It makes perfect sense doesn’t it? Your No. 1 seed will most likely be the regular season title winner, and that team will have to take on a team that played the night before while that team rested. Of course, that team still had to win two games, but the chances are increased of getting to the final game. And, also in that instance, even if the No. 1 seed didn’t win the title, the odds of moving up in the selection criteria are increased, giving the regular season title winner a better chance at a bye.

All in all, the Final Five format gave a conference’s best team the better
opportunity at getting a bye and moving to the Frozen Four, thus having a shot at winning the national championship.

This past season, that all changed. With the addition of the automatic bid to the MAAC Champion, a bye was no longer automatically given to a team winning its regular season and tournament title. So, a key benefit of the Final Five concept was no longer valid.

This year, the ECAC, for the first time ever, only placed one team in the NCAA Tournament. That had to be a disappointment for all associated with the ECAC — its athletes, coaches, administration, and fans. For a league with a proud tradition, it is obvious, given last season’s NCAA Tournament and the perception of the ECAC within college hockey, that something must be done.

Pull these two elements together and what should be the main focus of the ECAC at this present time?

Everybody would love to see one of their teams win the NCAA Championship, but in order to do that, you need to increase your odds. But that should not be the focus of the ECAC given the state of the conference within college hockey at the moment.

With a 12-team tournament, one team has a shot. Two teams have a better shot. So what should be the focus? Getting at least two teams into the NCAA Tournament — that is the focus.

How can you accomplish that? How can you structure your league to do so? What’s the best way to get at least two teams in the tournament?

The answer, for the ECAC, is devising a 12-team playoff format.

All of this is, of course, theoretical. You still have to play the games.

But let’s revert back to the Final Five format for a moment. Theoretically, a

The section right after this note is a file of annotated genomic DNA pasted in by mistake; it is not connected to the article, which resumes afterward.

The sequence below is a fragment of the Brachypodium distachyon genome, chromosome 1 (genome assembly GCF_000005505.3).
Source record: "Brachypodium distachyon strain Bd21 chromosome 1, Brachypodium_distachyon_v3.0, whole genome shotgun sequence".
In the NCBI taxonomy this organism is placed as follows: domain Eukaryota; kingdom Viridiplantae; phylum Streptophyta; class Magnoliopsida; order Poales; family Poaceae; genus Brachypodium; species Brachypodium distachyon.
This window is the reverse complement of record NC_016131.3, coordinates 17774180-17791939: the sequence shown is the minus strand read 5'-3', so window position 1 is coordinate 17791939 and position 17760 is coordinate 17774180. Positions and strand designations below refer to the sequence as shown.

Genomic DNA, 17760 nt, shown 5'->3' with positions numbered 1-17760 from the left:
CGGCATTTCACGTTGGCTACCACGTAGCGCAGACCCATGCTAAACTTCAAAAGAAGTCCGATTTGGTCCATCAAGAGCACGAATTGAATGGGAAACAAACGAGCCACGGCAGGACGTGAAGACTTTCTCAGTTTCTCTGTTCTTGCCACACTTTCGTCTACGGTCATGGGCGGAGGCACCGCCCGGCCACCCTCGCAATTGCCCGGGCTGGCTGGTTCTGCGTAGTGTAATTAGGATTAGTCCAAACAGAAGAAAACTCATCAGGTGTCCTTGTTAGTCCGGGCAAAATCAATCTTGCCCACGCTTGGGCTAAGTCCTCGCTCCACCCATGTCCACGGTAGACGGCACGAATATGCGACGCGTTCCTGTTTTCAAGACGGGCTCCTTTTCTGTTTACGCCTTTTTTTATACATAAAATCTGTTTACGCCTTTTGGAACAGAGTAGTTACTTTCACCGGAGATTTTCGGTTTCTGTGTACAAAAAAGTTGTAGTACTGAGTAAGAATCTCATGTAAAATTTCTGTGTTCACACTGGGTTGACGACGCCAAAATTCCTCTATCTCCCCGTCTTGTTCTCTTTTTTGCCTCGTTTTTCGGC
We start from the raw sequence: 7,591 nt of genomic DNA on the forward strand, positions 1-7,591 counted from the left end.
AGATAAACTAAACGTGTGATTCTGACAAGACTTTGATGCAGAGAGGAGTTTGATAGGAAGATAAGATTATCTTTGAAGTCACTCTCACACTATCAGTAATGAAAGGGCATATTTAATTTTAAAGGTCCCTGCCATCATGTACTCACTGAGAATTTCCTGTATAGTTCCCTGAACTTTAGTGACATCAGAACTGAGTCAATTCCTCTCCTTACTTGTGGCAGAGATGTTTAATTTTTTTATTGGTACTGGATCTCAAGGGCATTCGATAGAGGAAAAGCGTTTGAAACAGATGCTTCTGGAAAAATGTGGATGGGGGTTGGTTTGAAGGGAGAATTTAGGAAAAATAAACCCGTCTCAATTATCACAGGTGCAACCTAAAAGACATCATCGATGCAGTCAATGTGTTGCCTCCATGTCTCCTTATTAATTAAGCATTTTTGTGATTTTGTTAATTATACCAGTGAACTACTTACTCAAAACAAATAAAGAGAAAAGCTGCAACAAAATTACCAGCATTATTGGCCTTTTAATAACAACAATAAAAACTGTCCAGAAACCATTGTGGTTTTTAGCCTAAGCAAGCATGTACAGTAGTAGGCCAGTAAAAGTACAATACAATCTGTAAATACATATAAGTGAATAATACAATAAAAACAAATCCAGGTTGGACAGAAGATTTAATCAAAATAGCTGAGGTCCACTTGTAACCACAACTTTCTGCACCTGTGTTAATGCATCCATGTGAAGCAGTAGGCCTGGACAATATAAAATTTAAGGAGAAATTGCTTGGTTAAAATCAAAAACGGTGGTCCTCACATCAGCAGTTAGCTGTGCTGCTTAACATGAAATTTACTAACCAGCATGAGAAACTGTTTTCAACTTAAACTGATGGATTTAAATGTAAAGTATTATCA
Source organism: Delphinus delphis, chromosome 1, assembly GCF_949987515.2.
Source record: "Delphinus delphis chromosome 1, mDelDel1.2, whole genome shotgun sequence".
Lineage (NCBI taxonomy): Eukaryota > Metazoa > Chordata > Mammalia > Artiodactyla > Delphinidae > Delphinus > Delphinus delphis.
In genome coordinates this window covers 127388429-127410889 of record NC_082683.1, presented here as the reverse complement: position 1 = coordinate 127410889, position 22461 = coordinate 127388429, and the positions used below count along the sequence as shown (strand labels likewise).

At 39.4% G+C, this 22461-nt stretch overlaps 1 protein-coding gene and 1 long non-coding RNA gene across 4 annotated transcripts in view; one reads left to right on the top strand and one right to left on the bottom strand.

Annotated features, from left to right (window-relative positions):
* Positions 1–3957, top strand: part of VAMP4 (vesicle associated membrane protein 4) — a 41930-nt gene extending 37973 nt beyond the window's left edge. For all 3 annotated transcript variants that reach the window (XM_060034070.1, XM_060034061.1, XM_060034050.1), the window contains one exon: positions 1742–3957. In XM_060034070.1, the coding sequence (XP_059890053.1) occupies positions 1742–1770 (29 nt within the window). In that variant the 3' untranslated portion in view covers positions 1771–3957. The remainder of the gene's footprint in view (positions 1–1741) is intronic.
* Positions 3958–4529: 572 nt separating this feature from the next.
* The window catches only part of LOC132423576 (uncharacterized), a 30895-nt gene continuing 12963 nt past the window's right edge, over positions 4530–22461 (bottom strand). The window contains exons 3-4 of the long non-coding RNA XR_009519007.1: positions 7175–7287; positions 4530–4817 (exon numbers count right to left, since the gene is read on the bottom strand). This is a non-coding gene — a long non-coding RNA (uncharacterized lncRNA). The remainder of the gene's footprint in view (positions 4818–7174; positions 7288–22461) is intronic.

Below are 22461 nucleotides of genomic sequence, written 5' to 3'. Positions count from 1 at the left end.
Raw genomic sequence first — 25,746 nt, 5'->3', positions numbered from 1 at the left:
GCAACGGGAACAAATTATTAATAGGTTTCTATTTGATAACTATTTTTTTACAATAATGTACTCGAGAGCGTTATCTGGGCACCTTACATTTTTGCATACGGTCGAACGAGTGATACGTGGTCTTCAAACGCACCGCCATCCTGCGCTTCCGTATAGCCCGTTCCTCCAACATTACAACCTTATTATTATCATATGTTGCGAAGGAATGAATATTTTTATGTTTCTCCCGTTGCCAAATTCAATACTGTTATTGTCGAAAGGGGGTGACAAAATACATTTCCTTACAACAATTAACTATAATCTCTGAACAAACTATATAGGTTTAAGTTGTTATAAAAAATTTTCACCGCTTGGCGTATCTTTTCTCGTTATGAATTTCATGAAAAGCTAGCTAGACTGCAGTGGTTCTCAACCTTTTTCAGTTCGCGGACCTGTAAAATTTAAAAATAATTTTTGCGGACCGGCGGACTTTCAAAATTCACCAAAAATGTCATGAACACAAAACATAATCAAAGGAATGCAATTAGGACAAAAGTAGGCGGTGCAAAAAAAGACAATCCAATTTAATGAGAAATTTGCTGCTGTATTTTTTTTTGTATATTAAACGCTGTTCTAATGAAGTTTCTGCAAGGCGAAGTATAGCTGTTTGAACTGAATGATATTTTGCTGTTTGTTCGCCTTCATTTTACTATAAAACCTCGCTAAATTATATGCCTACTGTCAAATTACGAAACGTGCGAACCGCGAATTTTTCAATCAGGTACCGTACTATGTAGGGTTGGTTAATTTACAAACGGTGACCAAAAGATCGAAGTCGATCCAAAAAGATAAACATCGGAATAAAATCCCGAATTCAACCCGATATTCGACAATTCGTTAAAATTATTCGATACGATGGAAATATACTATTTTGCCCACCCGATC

team facing a semifinals opponent that has played the night before should have an edge to get to the next game — the final.

With a 12-team playoff format, a top-seeded team should defeat its first-round opponent and also move on to the semifinals via the bye. From there, you rest while both of your opponents will be playing the night before. But under this format, the same thing applies for the No. 2-seeded team.

It’s the same exact theory as the Final Five, but you now have two teams that have a better shot at advancing to the championship game, and of getting into the NCAA Tournament.

Mind you, this all depends on a variety of factors, but it doesn’t change the
theory behind it.

In order for this to happen, two ECAC teams need to be above or hovering around the cutoff point of 12 teams. But if one team needs help, would this do it for them?

If you are the ECAC, put aside the reasons why people say it shouldn’t be done. Put aside the fact that the regular season may not mean as much and focus on what’s important for the ECAC as a whole — getting the recognition and changing the perspectives of many people.

Do your best to get as many teams into the NCAA Tournament as possible, something you have to do because no one is sure when the field will be expanded to 16.

And let’s be honest, the ECAC can’t wait for that day to come right now. The ECAC is suffering, and will continue to suffer from its present perception. Something must be done to change that perception. People will remember more how many teams you get in the tournament rather than why it’s a bad structure. If the times change, then the playoff structure changes, it’s as simple as that.

Right now the ECAC is getting killed. The ECAC has to act, and this is the way to do it.